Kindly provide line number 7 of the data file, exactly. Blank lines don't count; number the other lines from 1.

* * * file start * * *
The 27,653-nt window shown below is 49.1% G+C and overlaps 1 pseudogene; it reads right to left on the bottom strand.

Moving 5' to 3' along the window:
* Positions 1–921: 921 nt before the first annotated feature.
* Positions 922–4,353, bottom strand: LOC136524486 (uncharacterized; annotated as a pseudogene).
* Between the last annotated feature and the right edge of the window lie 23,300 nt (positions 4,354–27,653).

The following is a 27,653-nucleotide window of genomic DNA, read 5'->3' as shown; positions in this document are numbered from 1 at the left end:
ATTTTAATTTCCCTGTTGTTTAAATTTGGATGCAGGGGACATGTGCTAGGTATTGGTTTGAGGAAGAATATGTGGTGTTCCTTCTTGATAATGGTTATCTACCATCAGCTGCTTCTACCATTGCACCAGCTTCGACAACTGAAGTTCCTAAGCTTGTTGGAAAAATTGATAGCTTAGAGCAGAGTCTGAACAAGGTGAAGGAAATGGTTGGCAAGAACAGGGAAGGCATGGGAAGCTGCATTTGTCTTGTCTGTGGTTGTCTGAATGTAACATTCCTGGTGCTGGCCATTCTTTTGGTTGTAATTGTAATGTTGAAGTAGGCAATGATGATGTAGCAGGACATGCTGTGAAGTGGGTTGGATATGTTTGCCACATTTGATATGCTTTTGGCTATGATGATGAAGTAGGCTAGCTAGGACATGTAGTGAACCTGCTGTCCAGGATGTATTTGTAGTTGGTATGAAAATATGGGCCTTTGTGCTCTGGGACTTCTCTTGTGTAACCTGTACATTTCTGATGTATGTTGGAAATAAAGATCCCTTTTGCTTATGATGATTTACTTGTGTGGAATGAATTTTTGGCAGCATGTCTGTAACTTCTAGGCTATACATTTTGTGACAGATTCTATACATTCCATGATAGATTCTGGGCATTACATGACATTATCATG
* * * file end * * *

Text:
ATTTTAATTTCCCTGTTGTTTAAATTTGGATGCAGGGGACATGTGCTAGGTATTGGTTTGAGGAAGAATATGTGGTGTTCCTTCTTGATAATGGTTATCTACCATCAGCTGCTTCTACCATTGCACCAGCTTCGACAACTGAAGTTCCTAAGCTTGTTGGAAAAATTGATAGCTTAGAGCAGAGTCTGAACAAGGTGAAGGAAATGGTTGGCAAGAACAGGGAAGGCATGGGAAGCTGCATTTGTCTTGTCTGTGGTTGTCTGAATGTAACATTCCTGGTGCTGGCCATTCTTTTGGTTGTAATTGTAATGTTGAAGTAGGCAATGATGATGTAGCAGGACATGCTGTGAAGTGGGTTGGATATGTTTGCCACATTTGATATGCTTTTGGCTATGATGATGAAGTAGGCTAGCTAGGACATGTAGTGAACCTGCTGTCCAGGATGTATTTGTAGTTGGTATGAAAATATGGGCCTTTGTGCTCTGGGACTTCTCTTGTGTAACCTGTACATTTCTGATGTATGTTGGAAATAAAGATCCCTTTTGCTTATGATGATTTACTTGTGTGGAATGAATTTTTGGCAGCATGTCTGTAACTTCTAGGCTATACATTTTGTGACAGATTCTATACATTCCATGATAGATTCTGGGCATTACATGACATTATCATG